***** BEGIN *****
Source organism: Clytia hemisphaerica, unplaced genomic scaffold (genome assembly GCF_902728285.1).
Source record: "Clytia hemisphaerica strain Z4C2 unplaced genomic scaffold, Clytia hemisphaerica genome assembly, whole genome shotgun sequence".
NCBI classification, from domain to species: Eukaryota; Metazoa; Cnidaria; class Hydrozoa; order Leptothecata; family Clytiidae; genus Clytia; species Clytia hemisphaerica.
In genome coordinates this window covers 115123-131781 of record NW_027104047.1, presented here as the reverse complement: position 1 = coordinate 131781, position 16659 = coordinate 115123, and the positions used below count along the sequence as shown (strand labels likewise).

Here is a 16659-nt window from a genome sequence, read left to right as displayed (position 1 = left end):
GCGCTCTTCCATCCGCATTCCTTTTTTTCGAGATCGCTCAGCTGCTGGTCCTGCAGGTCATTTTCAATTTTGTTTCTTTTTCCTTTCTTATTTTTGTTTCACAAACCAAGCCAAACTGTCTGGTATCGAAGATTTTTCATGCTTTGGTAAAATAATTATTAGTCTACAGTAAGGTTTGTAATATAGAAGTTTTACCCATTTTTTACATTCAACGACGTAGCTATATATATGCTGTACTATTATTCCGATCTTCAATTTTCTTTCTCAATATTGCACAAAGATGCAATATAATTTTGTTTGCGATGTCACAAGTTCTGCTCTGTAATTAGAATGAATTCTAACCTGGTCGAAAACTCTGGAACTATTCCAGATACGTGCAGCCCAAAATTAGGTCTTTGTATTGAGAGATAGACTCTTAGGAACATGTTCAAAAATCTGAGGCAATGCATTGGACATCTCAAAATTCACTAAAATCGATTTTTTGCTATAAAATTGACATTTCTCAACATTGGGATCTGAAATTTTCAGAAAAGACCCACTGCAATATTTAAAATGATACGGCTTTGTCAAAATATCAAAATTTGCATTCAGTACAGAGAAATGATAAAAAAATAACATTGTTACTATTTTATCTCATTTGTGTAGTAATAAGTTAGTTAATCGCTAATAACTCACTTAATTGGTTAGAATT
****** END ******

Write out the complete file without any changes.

Source organism: Clytia hemisphaerica, unplaced genomic scaffold (genome assembly GCF_902728285.1).
Source record: "Clytia hemisphaerica strain Z4C2 unplaced genomic scaffold, Clytia hemisphaerica genome assembly, whole genome shotgun sequence".
NCBI classification, from domain to species: Eukaryota; Metazoa; Cnidaria; class Hydrozoa; order Leptothecata; family Clytiidae; genus Clytia; species Clytia hemisphaerica.
In genome coordinates this window covers 115123-131781 of record NW_027104047.1, presented here as the reverse complement: position 1 = coordinate 131781, position 16659 = coordinate 115123, and the positions used below count along the sequence as shown (strand labels likewise).

Here is a 16659-nt window from a genome sequence, read left to right as displayed (position 1 = left end):
GCGCTCTTCCATCCGCATTCCTTTTTTTCGAGATCGCTCAGCTGCTGGTCCTGCAGGTCATTTTCAATTTTGTTTCTTTTTCCTTTCTTATTTTTGTTTCACAAACCAAGCCAAACTGTCTGGTATCGAAGATTTTTCATGCTTTGGTAAAATAATTATTAGTCTACAGTAAGGTTTGTAATATAGAAGTTTTACCCATTTTTTACATTCAACGACGTAGCTATATATATGCTGTACTATTATTCCGATCTTCAATTTTCTTTCTCAATATTGCACAAAGATGCAATATAATTTTGTTTGCGATGTCACAAGTTCTGCTCTGTAATTAGAATGAATTCTAACCTGGTCGAAAACTCTGGAACTATTCCAGATACGTGCAGCCCAAAATTAGGTCTTTGTATTGAGAGATAGACTCTTAGGAACATGTTCAAAAATCTGAGGCAATGCATTGGACATCTCAAAATTCACTAAAATCGATTTTTTGCTATAAAATTGACATTTCTCAACATTGGGATCTGAAATTTTCAGAAAAGACCCACTGCAATATTTAAAATGATACGGCTTTGTCAAAATATCAAAATTTGCATTCAGTACAGAGAAATGATAAAAAAATAACATTGTTACTATTTTATCTCATTTGTGTAGTAATAAGTTAGTTAATCGCTAATAACTCACTTAATTGGTTAGAATT